3. Moral Laws. The moral laws in the bible are a reflection of God’s Holy nature. They do not change. The ten commandments are moral laws. Laws about not hating and sexual purity and loving others are all moral laws. The New Testament teaches that Jesus fulfilled the entire moral law for us, so we do not have to do the impossible task of keeping the moral law perfectly. However, Jesus, living inside us, wants to continue to keep the moral law. He doesn’t want to hate, or murder, or commit sexual sin or lie or cheat. Therefore the moral law remains a standard for Christians. Jesus himself affirmed the ten commandments. He affirmed that sexual purity is found in abstinence before marriage, and faithfulness in marriage. He affirmed that we should love others, and not hate. He taught that lies and oppression were sinful. The apostles of Jesus also affirmed the moral law in every book of the New Testament.

We can’t keep it perfectly, but when we break the moral law, it is sign that there is something wrong in our relationship with Jesus. We are not meant to engage in a lifestyle in which we regularly break the moral law that is a reflection of the Holy nature of God. When we do as we please, and consistently, deliberately live in a pattern of breaking the moral law, we reveal that either we don’t have real faith in Jesus, or that we are in danger of rejecting Jesus.

Thanks to Jesus, the moral law is no longer a standard we must reach in order to be reconciled to God. Jesus has already done that for us. Even so, it’s a good thing to want to please God by doing the right thing. I’m pleased when I see my kids following the moral law – being kind, being responsible, staying away from drugs and so on.  But it doesn’t cause me to love them more nor does it have any bearing upon their identity as my kids.

In addition to showing us how God would like us to live, the moral law remains like a warning sign. The moral law tells us when we are danger of messing up our lives. It tells us when we are in danger of moving away from Jesus, and heading toward rejecting who He is, and what he has done for us. It is a message that shouts “Danger! Wrong Way! Turn Back! Death Ahead!” We ignore the moral law to our own peril and destruction.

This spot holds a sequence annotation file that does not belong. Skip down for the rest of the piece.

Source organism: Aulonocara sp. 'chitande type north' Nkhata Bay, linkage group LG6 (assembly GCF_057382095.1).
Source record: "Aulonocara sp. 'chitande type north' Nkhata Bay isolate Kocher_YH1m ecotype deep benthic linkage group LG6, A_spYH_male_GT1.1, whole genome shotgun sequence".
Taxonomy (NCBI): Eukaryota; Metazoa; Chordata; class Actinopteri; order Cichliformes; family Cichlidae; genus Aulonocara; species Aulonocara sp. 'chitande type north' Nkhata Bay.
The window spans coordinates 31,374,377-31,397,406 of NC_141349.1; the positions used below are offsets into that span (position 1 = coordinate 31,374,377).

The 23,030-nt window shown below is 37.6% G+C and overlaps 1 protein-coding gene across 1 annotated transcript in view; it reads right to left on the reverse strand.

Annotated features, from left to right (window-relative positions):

I encourage you to take some time with these sermon notes. This is an important subject that too few Christians genuinely understand. As you do, I encourage you to listen to the Holy Spirit. As we Christians, we do not need to be afraid of the law any more. In Jesus, the law is no longer dangerous and condemning – it is a blessing. The ancient laws show us God’s grace and compassion. The ceremonial laws show us God’s holiness, and how much we need Jesus. And the moral laws protect us, by keeping us away from danger, and close to God.

Let the Holy Spirit speak to you today.

Do you have a Sense of Blessedness?


The sense of being blessed is one of the key differences between living by law and living by grace. If you think it is up to you live the Christian life, up to you to please God, it will be hard to feel blessed.

To listen to the sermon, click the play button:

To download, right click on the link (or do whatever you do on a Mac) and save it to your computer: Download Galatians Part 12

Galatians # 12. Chapter 4:12-16

This next little section of Galatians is a very personal appeal from Paul, and it contains a kind of buffet of several different spiritual truths. Please ask the Holy Spirit to show you what he wants to show you here, and then we’ll dig in.

Up until this point, Paul has been pretty stern with the Galatians. Here is a sampling of his tone so far:

As we have said before, I now say again: If anyone preaches to you a gospel contrary to what you received, a curse be on him! For am I now trying to win the favor of people, or God? Or am I striving to please people? If I were still trying to please people, I would not be a slave of Christ. (Gal 1:9-10, HCSB)

Now from those recognized as important (what they really were makes no difference to me; God does not show favoritism) — they added nothing to me. (Gal 2:6, HCSB)

You foolish Galatians! Who has hypnotized you, before whose eyes Jesus Christ was vividly portrayed as crucified? I only want to learn this from you: Did you receive the Spirit by the works of the law or by hearing with faith? Are you so foolish? (Gal 3:1-3, HCSB)

Paul was clearly upset about what was happening in the Galatian churches. He wasted no time in telling them how wrong and foolish they were. But at this point, (4:11 and following) he moderates his tone a little bit. First, he says, “Become like me, for I became like you.”

I think Paul is referring to the fact that although he was a Jew and Pharisee, he lived with, ate with and associated with the non-Jewish Galatians. He became like them, living as if we were not Jewish. Through Christ, he had the freedom to do this. Now, he urges them to do the same. Remember, certain leaders in these Churches were telling them they had to obey all the Jewish laws to be a Christian. Paul reminds them, that was not how he behaved. He was like them. He is saying, “Look, I was Jewish, and I became like a Gentile. Now you, who have been trying to be Jewish, become like Gentiles again!”